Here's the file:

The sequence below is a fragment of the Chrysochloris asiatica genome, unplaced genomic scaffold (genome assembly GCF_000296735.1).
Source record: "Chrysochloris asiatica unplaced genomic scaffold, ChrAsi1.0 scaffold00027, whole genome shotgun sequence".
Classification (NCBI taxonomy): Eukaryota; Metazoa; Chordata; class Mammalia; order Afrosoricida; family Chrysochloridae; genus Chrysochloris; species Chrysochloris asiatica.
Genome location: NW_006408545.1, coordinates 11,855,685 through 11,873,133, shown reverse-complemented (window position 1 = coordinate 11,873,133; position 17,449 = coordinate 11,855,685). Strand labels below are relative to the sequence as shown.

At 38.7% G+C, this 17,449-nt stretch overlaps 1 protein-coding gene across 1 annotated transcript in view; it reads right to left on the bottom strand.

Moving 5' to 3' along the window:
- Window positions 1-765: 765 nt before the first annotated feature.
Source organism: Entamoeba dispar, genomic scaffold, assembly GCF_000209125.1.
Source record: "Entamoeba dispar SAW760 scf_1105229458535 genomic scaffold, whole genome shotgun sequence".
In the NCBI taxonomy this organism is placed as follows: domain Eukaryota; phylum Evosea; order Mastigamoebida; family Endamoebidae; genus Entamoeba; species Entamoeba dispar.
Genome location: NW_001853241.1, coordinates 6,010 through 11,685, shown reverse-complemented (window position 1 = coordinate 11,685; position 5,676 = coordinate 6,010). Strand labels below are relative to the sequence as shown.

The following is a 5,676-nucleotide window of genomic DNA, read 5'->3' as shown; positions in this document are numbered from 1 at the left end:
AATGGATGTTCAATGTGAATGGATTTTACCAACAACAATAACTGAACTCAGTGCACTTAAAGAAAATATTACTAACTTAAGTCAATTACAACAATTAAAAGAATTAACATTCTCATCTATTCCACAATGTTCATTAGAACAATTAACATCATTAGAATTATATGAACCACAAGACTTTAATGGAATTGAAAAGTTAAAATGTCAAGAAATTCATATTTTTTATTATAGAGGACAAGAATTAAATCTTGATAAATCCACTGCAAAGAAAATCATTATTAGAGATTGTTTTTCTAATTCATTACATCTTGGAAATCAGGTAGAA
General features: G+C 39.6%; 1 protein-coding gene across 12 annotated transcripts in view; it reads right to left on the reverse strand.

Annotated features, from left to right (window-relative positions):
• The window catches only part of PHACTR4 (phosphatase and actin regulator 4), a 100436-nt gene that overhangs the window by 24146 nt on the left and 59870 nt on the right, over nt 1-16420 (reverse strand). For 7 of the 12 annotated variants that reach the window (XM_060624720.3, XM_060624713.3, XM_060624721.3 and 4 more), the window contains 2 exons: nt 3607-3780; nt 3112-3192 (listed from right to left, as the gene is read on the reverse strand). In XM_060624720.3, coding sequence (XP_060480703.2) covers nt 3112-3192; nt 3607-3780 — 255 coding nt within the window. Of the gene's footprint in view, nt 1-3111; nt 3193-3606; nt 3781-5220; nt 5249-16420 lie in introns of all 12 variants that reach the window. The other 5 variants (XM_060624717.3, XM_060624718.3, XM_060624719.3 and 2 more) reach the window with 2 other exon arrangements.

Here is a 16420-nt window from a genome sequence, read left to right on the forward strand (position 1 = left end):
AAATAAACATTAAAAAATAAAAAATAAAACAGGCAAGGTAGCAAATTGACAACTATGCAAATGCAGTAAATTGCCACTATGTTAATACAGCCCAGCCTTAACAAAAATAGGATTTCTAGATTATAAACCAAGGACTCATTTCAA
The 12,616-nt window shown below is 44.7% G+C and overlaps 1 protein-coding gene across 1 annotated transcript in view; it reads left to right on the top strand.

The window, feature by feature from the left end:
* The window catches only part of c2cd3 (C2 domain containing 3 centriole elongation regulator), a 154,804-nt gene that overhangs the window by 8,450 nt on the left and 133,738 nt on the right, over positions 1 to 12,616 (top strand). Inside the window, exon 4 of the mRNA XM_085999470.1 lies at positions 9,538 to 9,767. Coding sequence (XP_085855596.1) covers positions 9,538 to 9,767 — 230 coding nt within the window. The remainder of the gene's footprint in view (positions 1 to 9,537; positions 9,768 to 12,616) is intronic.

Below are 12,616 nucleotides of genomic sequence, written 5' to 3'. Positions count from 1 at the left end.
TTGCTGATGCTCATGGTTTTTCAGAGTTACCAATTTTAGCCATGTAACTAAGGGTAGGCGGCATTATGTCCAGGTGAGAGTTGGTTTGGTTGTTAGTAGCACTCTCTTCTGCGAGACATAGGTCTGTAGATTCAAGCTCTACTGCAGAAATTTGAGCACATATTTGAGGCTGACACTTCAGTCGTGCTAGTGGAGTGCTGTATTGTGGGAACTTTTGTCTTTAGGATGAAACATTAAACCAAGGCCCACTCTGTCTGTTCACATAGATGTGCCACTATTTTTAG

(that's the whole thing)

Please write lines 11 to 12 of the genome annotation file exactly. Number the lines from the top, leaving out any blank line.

Genome location: NW_001853241.1, coordinates 6,010 through 11,685, shown reverse-complemented (window position 1 = coordinate 11,685; position 5,676 = coordinate 6,010). Strand labels below are relative to the sequence as shown.

The following is a 5,676-nucleotide window of genomic DNA, read 5'->3' as shown; positions in this document are numbered from 1 at the left end: